TULSA, Okla. — For years, college athletes have not been able to accept money or endorsements while in school. It is a fundamental rule of amateurism. But Oklahoma lawmakers are working to change that.
2 Works for You is taking a 360-look at the efforts to allow student athletes to capitalize on their skills.
Former Oklahoma State University football player Tracy Moore, said, “If a player is excelling and is bringing in profit, I think he or she should be able to profit from what they're doing."
That's why Oklahoma Rep. Mickey Dollens, a former college and Olympic athlete himself, is proposing a new bill this legislative session.
While it's not a matter of universities paying students, HB 3347 would allow college athletes to get paid for the use of their name, image or likeness.
Dollens explained, “This is them using their own skills and talent to market in a free market and capitalizing on their skills and talents."
It’s an idea formulated from his Olympian days. Rep. Dollens added, “I realized Olympians don't receive any salary, but they are allowed to receive endorsements. So, I took this Olympic model and applied it to the NCAA - where you can still keep the spirit of amateurism, but you're allowing students to also profit off their own name, likeness and image."
Under the proposal, college athletes could sell an autograph, host a camp and clinic and charge a fee, monetize their YouTube accounts - just like everyone else on campus.
The representative said, “If there's a student on academic scholarship for English and they write a best-selling book, and their book starts to sell, they don't have to give up their academic scholarship."
It's a similar bill to the Fair Pay to Play Act passed in California in September of last year - side-stepping one of the NCAA's fundamental rules behind college sports.
The NCAA sent a letter to California's governor saying, “It would erase the critical distinction between college and professional athletics and, because it gives those schools an unfair recruiting advantage, would result in them eventually being unable to compete in NCAA competitions."
2 Works for You reached out to the NCAA for this story multiple times, but our messages were never returned. So, we obtained information on their website.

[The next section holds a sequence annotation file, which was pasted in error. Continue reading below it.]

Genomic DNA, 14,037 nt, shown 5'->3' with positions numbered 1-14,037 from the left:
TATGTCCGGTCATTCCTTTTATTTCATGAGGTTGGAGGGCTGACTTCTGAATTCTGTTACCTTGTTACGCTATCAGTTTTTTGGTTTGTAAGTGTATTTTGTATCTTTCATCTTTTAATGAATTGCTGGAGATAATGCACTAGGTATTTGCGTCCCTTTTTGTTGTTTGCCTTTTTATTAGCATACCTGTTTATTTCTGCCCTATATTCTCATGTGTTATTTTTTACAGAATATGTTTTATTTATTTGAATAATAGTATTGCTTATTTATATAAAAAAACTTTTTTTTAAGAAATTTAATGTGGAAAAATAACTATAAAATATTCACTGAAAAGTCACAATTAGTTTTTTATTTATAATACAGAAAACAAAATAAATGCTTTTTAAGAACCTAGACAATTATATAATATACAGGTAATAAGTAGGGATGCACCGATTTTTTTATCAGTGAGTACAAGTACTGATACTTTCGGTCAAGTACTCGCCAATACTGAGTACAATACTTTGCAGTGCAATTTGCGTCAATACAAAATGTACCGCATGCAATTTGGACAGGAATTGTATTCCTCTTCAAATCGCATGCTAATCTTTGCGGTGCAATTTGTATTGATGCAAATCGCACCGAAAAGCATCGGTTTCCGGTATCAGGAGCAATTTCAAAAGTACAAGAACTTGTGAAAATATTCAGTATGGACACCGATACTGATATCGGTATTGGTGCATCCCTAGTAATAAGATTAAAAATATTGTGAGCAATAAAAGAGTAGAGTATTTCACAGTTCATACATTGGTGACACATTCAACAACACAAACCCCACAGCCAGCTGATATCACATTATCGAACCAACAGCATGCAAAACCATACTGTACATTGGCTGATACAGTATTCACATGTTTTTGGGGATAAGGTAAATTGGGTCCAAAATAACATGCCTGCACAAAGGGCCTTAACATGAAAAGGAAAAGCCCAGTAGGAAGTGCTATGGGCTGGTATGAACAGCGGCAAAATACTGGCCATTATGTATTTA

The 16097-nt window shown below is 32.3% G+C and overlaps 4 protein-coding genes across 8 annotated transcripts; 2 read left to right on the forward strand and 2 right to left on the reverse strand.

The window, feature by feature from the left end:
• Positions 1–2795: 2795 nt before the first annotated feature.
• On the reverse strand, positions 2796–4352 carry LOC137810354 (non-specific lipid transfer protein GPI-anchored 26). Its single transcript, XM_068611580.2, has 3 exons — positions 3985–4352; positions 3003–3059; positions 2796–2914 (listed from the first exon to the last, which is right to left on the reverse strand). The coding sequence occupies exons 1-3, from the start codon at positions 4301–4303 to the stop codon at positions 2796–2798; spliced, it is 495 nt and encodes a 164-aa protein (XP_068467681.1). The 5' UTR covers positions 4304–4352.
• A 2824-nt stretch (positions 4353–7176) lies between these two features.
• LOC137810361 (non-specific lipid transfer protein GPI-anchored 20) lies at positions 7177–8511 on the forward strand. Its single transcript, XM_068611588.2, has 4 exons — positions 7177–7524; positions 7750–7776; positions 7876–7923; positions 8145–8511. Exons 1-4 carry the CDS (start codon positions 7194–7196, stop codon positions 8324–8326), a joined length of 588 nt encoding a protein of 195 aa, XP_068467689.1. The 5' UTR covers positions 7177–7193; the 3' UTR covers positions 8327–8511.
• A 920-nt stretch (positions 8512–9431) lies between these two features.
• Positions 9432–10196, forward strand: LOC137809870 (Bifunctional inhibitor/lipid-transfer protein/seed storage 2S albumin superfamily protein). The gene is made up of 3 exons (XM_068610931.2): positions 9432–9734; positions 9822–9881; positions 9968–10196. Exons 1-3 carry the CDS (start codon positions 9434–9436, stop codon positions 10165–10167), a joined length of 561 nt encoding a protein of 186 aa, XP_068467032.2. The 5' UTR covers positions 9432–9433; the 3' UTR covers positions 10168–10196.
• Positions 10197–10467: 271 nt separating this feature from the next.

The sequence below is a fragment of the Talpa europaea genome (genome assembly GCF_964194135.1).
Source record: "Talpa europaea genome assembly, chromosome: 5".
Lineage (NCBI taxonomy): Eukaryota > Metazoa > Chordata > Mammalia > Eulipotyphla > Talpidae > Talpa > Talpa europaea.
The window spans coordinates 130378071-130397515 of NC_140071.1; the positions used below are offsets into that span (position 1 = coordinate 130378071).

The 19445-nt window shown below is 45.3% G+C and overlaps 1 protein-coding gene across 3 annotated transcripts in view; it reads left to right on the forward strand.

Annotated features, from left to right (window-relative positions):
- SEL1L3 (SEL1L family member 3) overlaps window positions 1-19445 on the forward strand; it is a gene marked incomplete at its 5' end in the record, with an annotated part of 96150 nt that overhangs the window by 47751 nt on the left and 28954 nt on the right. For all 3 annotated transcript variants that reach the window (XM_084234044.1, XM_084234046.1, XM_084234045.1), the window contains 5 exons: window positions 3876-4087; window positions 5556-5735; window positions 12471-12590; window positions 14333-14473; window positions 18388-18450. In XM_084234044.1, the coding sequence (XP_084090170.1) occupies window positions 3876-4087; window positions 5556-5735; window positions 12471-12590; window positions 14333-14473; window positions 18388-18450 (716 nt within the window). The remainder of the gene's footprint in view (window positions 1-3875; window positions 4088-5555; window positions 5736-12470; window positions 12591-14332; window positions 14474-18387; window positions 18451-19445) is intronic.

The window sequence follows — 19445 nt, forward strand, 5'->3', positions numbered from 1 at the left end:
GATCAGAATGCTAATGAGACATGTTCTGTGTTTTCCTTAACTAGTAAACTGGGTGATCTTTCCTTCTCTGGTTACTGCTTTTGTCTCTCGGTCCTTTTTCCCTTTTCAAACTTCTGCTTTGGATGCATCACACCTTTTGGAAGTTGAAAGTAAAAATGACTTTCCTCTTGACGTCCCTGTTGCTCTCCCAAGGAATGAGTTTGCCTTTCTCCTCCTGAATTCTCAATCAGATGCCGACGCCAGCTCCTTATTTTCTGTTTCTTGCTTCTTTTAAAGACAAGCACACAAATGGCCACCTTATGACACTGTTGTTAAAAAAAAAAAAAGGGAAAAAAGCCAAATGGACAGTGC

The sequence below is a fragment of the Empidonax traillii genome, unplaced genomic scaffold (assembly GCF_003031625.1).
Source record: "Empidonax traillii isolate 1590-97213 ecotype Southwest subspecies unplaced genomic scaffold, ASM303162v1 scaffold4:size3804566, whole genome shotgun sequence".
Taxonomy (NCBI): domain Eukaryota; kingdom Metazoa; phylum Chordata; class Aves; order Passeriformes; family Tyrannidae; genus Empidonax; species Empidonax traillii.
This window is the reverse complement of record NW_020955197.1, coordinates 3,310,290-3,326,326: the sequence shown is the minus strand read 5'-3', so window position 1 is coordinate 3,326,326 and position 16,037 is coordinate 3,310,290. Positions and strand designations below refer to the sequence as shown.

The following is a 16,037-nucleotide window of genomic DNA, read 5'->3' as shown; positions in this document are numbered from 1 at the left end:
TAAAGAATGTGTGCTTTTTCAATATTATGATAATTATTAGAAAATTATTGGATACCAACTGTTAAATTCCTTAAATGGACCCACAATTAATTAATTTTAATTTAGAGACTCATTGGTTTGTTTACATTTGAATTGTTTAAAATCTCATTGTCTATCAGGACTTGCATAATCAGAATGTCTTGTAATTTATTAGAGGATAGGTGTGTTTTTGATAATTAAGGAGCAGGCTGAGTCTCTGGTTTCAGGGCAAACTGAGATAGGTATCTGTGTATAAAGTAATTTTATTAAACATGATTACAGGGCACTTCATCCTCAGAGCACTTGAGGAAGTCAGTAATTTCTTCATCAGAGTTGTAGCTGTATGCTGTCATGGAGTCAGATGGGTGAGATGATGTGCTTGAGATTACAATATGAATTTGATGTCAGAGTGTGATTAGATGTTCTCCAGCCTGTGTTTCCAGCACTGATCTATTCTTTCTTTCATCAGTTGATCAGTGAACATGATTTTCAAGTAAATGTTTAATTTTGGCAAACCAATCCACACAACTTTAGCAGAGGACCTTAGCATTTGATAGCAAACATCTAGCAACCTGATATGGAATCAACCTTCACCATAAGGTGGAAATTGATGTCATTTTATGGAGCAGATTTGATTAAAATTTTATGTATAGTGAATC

A month after the California bill passed, the NFL Players Association and National College Players Association announced they would explore ways to ensure college athletes get a share of revenue from the sale of their name, image and likeness - putting pressure on the NCAA, whose board of governors voted unanimously the very next day to explore playing ball.
Rep. Dollens explained, "(The NCAA) already acknowledged that they would reduce restrictions on endorsement for student athletes."
NCAA Chairman Michael Drake said in a statement, "We must embrace change to provide the best possible experience for college athletes."
Dollens said the NCAA did not give a clear path forward or a timeline. That's where his bill comes in - expediting that process and giving an effective date.
It's an idea that would've helped Tracy Moore during his OSU days, saying, “I have people that are OSU fans that still order. I'll send off t-shirts to California, Stillwater. If I'm profiting now off of it, I could just imagine when I was playing and actually relevant still how many I could've sold."
Rep. Dollens said HB 3347 would especially benefit female athletes, like Makenna Burch, who don't have as many opportunities to go pro and get compensated.
Burch is a Jenks High School student who just signed to play at the University of Tulsa. She said, “(Women) don't really get paid the same amount in the work area, so I feel like it would help a lot for women, for college athletes all around the world."
So, the clock is ticking. States are taking it upon themselves to pass laws allowing college athletes to accept payments and endorsements, while the NCAA is trying to figure out how to regulate it.
But according to their website, "The action taken by California likely is unconstitutional," and the organization suggests other states, like Oklahoma, passing similar legislation would be harmful with different states having different rules.
Also, according to their website, the NCAA says members in each division are coming up with guideline recommendations, which they'll present to the Board of Governors in April. Those codes could be in place by early next year.
The NCAA is mainly concerned with making sure the new guidelines follow a student model and not a professional model.
As for an Oklahoma law, Rep. Dollens is proposing his bill during this current legislative session and expects it to pass with bi-partisan support.
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